Audio is the backbone of all meetings and the most common way of conducting meetings. Also, it is quite obvious that without proper audio you cannot have a video meeting. A popular means for both booked and ad hoc meetings, more than often you will need to ring someone on their phone for work. Whether it’s on fixed line, mobile, conference phone or Skype for Business, audio-only meetings are essential.
Type 4 – Meeting room for a video call:
You cannot attend all meetings in person at all times, and as more and more people are working from home nowadays, video is becoming an essential part of the day-to-day work. We still believe face-to-face meetings are essential in a working life and therefore travel is still a part of it. If you cannot travel but still want to make the meeting more impactful, you need to attend it on video. Video meetings are important and this is a no-brainer for the digital time we live in today. The benefits felt from video meetings can range from not needing to travel great distances, to being able to get home in time for dinner with the family.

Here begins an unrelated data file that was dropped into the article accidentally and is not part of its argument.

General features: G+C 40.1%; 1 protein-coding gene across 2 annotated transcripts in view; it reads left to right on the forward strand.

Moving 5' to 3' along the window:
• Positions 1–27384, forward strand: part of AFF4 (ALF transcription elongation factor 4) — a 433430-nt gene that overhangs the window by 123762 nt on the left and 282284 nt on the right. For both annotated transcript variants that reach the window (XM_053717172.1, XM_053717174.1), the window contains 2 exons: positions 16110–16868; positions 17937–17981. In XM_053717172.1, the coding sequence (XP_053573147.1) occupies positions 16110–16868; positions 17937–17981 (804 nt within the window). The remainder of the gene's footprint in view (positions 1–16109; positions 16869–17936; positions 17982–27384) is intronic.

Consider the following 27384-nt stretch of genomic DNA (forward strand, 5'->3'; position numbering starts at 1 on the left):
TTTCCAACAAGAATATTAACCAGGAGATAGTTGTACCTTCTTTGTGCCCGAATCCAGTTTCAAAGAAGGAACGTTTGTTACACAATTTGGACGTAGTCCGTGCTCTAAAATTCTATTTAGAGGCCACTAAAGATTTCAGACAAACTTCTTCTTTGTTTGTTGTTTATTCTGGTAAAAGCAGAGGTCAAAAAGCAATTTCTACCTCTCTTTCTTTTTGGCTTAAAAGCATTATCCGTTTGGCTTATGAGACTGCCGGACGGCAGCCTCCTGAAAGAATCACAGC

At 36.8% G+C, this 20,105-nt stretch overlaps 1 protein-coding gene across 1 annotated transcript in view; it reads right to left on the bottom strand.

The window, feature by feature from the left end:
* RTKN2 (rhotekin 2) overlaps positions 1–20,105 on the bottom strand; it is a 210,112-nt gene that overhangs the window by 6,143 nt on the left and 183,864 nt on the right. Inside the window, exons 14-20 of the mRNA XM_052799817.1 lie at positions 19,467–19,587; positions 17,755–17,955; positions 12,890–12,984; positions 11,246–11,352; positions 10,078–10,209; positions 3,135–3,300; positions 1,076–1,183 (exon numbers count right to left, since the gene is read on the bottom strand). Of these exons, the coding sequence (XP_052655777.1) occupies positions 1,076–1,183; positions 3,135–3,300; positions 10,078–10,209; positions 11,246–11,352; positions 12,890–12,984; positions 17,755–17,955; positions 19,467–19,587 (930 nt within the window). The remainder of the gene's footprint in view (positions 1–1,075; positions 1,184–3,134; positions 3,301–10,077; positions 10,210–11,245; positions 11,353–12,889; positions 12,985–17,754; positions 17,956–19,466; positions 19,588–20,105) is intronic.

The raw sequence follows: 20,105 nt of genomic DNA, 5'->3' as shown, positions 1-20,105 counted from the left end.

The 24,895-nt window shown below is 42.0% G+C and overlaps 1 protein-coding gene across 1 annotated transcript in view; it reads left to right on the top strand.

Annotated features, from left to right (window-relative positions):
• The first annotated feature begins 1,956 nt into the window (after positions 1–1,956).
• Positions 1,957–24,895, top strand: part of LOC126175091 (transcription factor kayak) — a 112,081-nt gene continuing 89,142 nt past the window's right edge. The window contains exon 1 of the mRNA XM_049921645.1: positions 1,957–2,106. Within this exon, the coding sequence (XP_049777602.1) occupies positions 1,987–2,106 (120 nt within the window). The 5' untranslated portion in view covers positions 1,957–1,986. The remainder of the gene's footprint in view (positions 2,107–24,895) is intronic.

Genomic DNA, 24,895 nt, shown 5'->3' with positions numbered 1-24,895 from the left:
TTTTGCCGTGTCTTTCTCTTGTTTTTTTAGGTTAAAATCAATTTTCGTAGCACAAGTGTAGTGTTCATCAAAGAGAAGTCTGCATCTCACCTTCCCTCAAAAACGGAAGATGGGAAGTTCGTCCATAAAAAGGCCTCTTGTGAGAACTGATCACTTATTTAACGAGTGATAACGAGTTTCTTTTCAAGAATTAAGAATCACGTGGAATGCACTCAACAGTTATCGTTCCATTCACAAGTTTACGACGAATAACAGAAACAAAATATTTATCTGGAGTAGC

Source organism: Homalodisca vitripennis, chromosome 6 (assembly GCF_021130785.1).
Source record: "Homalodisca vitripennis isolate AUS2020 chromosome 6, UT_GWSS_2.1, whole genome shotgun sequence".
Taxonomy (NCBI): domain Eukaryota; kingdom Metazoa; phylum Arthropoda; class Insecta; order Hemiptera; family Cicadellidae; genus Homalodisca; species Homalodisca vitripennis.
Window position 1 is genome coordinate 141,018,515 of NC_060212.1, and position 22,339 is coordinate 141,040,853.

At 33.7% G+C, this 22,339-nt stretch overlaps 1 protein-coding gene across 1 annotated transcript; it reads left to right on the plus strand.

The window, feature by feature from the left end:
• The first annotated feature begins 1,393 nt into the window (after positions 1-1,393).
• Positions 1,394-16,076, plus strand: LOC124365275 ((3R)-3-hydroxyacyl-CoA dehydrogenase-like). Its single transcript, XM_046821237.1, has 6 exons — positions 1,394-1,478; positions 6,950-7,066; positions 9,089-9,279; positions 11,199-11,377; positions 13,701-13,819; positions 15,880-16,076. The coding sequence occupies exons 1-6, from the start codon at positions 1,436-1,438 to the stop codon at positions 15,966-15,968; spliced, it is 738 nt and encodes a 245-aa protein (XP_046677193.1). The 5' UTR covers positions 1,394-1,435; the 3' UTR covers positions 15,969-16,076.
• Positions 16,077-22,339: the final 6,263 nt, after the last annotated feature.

Type 5 – Meeting room for working from anywhere:
Work From Anywhere – a new way of working that doesn’t require you to work from one set location. A small meeting space or a ‘huddle room’ can cater to the needs of workers when they are visiting one of their office sites or any other location. All the other pieces of technology listed above will enable them to find the right meeting space when needed. In addition, software solutions that allow collaboration from the devices of their choice will empower them to work from anywhere.
Today’s government departments and agencies are faced with increasing demands for efficient citizen services, legislative requirements and public safety concerns. With limited budgets available, how can they better leverage thier existing video technologies to address these challenges?